Many nationwide book challenges have centered on LGBTQ+-themed titles, including “Gender Queer,” an award-winning graphic memoir by Maia Kobabe. Carmen Cuthbertson, currently an ImagineIF Trustee, was one of the original complainants who stated at the time that “challenging a book is not a bad thing. A challenge is a good thing because it leads to a discussion.”
The trustees have never voted to remove a book from the library’s collection, but did indefinitely suspend discussion over “Gender Queer,” with Adams and Ingram expressing concern that removal would invite possible litigation.
Ingram wrote in an email to the Beacon that the elimination of Banned Books Week furthers the board’s directive to distance ImagineIF from the ALA and “avoid divisive events,” and that the board is ultimately responsible for all activities in the library.
While Ingram mentioned that the ALA promotes the week-long celebration and provides lists of challenged books and other activities, he did not respond to a question about whether the board directive included all ALA-adjacent activities. The national organization sponsors multiple “holidays” and celebrations throughout the year, including marking September as “National Library Card Sign-Up Month” since 1987. ImagineIF did hold library card sign-up events this month, including a “Get Carded” event at Bias Brewing.
In July, the Montana State Library (MSL) Commission voted 5-1-1 to withdraw from the ALA, citing a Tweet by the incoming organization president where she self-identified as a “Marxist lesbian.” In a letter sent to the ALA, the commission wrote that “our oath of office and resulting duty to the Constitution forbids association with an organization led by a Marxist.”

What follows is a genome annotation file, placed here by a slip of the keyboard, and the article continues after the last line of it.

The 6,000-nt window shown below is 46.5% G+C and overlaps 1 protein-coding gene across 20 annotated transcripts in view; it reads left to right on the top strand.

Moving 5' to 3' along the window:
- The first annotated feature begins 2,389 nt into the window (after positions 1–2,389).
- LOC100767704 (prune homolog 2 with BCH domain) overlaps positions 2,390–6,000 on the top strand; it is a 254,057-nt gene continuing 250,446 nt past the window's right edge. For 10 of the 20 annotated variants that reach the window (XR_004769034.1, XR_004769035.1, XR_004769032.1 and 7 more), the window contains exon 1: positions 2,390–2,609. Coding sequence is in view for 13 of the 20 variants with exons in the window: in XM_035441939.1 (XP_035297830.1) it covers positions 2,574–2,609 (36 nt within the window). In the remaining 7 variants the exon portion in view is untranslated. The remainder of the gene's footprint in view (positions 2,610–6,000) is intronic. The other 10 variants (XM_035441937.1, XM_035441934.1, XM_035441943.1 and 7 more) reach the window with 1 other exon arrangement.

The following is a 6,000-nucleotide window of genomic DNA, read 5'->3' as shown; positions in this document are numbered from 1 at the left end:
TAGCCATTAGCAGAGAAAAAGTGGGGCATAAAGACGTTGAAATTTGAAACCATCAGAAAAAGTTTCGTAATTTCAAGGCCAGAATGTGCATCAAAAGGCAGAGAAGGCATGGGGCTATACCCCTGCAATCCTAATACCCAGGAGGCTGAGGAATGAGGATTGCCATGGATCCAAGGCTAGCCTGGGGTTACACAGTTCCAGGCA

ImagineIF Trustee Cuthbertson sits on the state library commission and voted to withdraw, and Ingram gave public comment during the July meeting.
“Instead of pursuing the long-term viability of future libraries and supporting the traditional role of acquisition, preservation and circulation, ALA desires to inject the library into the vanguard of the culture wars,” Ingram said.
In a response, the ALA reiterated it is a “non-partisan, non-profit membership organization that develops, promotes, and improves library and information services and the profession of librarianship in order to enhance learning and ensure access to information for all.” The response states that in the last two years, the ALA has distributed more than $218,000 to Montana libraries, in addition to advocating for federal funding for the state library which has increased 24% since 2019 to $1.4 million.
While the MSL withdrew from the national organization, individual libraries across the state are at liberty to make decisions about the voluntary membership, as well as programming.
Missoula Public Library Director Slaven Lee said their library always features displays and social media outreach during Banned Books Week to advocate for the Freedom to Read.
“It’s really important to expose people to different ideas and backgrounds that can create empathy and understanding,” Lee said. “The banned book language is important to have because in some places, these titles are literally being removed from shelves. It’s good to let people know that the freedom to read is just like any other freedom you’d advocate for, and to me that’s just so Montana.”
The Whitefish Community Library (WCL), which separated from ImagineIF more than a decade ago, is still a member of the ALA and includes the Freedom to Read statement and the Library Bill of Rights in its policies.
WCL director Mary Drew Powers said that the ALA needs to be considered as a whole entity, rather than characterized by a single person’s social media presence.
“All those statements were put together by committees that received feedback from all sorts of librarians. They were never put together by a single person with an agenda,” Powers said. “I really feel that those policies, and the ALA, have got my back.”
Powers said that the Whitefish library will likely have some form of display for Banned Books Week, though she said the library is short-staffed and won’t be doing much additional programming around it.
“It’s just not a big deal,” she said, adding that she didn’t view the week as a celebration. “It’s to promote awareness that free speech can come under attack and show that the ways people seek to justify doing so don’t pass muster. Free speech is free speech.”